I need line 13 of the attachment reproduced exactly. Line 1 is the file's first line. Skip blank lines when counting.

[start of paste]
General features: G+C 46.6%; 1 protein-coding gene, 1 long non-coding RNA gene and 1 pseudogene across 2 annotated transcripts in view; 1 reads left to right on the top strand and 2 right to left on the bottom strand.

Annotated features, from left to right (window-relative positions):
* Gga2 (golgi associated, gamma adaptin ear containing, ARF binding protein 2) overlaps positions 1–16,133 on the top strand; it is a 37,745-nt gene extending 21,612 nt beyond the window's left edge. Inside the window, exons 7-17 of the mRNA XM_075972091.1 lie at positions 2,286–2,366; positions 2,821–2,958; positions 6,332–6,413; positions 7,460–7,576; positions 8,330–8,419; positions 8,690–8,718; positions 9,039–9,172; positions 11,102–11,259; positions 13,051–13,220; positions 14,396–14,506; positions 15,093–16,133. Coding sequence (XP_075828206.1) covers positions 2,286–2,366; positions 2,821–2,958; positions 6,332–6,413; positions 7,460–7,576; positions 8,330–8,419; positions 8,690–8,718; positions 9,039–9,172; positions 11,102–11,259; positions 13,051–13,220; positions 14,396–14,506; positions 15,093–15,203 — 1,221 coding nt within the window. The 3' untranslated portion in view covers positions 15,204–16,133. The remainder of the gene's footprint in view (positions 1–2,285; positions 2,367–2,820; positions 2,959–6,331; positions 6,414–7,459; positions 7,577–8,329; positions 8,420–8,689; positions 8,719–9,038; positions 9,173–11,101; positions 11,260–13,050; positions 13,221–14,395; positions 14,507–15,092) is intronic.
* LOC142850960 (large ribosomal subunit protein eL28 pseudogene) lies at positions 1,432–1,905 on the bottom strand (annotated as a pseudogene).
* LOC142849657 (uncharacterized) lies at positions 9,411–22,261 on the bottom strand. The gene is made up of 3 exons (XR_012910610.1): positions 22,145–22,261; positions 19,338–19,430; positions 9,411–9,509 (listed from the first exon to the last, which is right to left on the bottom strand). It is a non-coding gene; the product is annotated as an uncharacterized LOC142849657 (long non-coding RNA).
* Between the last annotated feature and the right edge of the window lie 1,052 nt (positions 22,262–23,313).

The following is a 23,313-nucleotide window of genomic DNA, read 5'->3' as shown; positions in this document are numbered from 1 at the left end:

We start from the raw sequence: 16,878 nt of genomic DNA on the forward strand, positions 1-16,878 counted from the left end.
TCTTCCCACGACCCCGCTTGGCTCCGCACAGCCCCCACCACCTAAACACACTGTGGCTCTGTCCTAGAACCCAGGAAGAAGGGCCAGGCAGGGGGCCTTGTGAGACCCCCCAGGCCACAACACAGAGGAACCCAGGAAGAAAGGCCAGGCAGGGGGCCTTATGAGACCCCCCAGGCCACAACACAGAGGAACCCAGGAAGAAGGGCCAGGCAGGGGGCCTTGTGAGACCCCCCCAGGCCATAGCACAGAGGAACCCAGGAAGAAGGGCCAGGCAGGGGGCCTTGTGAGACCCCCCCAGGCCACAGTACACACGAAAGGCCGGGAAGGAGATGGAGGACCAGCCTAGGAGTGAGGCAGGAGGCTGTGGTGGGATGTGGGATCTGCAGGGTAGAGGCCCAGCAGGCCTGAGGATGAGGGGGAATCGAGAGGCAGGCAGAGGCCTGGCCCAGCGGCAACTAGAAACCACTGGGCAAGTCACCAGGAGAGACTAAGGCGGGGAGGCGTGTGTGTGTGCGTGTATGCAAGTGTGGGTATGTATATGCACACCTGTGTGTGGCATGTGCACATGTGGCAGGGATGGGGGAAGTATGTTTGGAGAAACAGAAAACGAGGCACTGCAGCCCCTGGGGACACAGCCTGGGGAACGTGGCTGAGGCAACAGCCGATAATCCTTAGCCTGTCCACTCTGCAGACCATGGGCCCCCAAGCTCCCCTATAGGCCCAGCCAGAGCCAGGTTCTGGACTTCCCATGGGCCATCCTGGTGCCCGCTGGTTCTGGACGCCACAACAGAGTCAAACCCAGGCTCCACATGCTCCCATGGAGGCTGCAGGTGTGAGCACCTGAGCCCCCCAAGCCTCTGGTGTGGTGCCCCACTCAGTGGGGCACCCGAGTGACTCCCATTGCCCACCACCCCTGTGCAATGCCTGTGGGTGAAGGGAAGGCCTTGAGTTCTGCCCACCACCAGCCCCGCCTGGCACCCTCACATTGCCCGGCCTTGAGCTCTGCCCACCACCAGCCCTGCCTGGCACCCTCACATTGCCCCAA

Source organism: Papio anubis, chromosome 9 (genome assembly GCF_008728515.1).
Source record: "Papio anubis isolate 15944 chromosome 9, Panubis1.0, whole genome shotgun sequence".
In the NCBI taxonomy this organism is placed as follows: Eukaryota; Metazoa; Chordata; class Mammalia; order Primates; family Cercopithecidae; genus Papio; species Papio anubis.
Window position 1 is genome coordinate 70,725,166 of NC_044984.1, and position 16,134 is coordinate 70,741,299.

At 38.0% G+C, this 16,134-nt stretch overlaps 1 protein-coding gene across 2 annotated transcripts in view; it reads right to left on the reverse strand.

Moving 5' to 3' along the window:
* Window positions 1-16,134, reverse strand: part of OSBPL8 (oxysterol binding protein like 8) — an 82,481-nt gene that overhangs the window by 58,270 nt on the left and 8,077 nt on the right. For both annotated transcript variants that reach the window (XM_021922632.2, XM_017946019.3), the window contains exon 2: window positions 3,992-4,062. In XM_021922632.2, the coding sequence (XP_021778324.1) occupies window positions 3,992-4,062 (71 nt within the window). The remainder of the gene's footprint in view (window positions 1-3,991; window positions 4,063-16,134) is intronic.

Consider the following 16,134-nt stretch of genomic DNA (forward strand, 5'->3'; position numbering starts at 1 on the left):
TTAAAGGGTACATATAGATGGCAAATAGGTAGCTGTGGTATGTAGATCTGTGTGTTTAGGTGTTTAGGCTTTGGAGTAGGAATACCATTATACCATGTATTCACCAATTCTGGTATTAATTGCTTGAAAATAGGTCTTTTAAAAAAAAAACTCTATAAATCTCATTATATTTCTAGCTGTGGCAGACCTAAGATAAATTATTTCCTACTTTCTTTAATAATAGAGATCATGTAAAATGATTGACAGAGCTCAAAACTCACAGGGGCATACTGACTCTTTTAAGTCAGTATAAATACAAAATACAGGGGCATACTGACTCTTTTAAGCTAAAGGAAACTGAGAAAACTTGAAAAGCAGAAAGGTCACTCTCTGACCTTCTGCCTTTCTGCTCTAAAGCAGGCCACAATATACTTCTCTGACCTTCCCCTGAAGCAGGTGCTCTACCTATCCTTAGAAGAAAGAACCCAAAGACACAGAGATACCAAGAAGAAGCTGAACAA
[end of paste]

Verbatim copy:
Window position 1 is genome coordinate 70,725,166 of NC_044984.1, and position 16,134 is coordinate 70,741,299.